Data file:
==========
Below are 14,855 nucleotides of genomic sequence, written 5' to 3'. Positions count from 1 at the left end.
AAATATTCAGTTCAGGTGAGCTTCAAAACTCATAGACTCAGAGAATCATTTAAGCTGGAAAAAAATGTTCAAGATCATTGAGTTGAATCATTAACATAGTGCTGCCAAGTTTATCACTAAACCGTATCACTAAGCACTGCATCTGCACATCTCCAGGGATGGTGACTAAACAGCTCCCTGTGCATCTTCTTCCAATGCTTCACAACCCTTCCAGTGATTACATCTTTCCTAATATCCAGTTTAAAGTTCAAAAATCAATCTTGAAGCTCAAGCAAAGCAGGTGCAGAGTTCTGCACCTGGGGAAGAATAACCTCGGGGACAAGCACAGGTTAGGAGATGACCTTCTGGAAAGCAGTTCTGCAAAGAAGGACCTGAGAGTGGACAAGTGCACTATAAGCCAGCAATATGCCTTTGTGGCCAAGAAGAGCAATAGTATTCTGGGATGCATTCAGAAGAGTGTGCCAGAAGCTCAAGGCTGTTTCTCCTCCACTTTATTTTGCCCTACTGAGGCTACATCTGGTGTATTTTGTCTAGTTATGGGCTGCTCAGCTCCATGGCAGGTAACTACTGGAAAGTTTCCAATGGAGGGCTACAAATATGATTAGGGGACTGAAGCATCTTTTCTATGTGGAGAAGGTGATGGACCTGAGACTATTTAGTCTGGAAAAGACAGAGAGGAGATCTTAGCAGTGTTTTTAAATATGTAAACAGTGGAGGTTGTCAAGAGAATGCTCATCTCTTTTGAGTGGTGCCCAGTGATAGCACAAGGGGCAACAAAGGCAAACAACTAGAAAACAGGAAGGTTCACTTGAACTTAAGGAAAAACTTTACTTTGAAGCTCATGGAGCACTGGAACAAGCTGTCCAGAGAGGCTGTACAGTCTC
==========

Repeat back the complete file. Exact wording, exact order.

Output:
Below are 14,855 nucleotides of genomic sequence, written 5' to 3'. Positions count from 1 at the left end.
AAATATTCAGTTCAGGTGAGCTTCAAAACTCATAGACTCAGAGAATCATTTAAGCTGGAAAAAAATGTTCAAGATCATTGAGTTGAATCATTAACATAGTGCTGCCAAGTTTATCACTAAACCGTATCACTAAGCACTGCATCTGCACATCTCCAGGGATGGTGACTAAACAGCTCCCTGTGCATCTTCTTCCAATGCTTCACAACCCTTCCAGTGATTACATCTTTCCTAATATCCAGTTTAAAGTTCAAAAATCAATCTTGAAGCTCAAGCAAAGCAGGTGCAGAGTTCTGCACCTGGGGAAGAATAACCTCGGGGACAAGCACAGGTTAGGAGATGACCTTCTGGAAAGCAGTTCTGCAAAGAAGGACCTGAGAGTGGACAAGTGCACTATAAGCCAGCAATATGCCTTTGTGGCCAAGAAGAGCAATAGTATTCTGGGATGCATTCAGAAGAGTGTGCCAGAAGCTCAAGGCTGTTTCTCCTCCACTTTATTTTGCCCTACTGAGGCTACATCTGGTGTATTTTGTCTAGTTATGGGCTGCTCAGCTCCATGGCAGGTAACTACTGGAAAGTTTCCAATGGAGGGCTACAAATATGATTAGGGGACTGAAGCATCTTTTCTATGTGGAGAAGGTGATGGACCTGAGACTATTTAGTCTGGAAAAGACAGAGAGGAGATCTTAGCAGTGTTTTTAAATATGTAAACAGTGGAGGTTGTCAAGAGAATGCTCATCTCTTTTGAGTGGTGCCCAGTGATAGCACAAGGGGCAACAAAGGCAAACAACTAGAAAACAGGAAGGTTCACTTGAACTTAAGGAAAAACTTTACTTTGAAGCTCATGGAGCACTGGAACAAGCTGTCCAGAGAGGCTGTACAGTCTC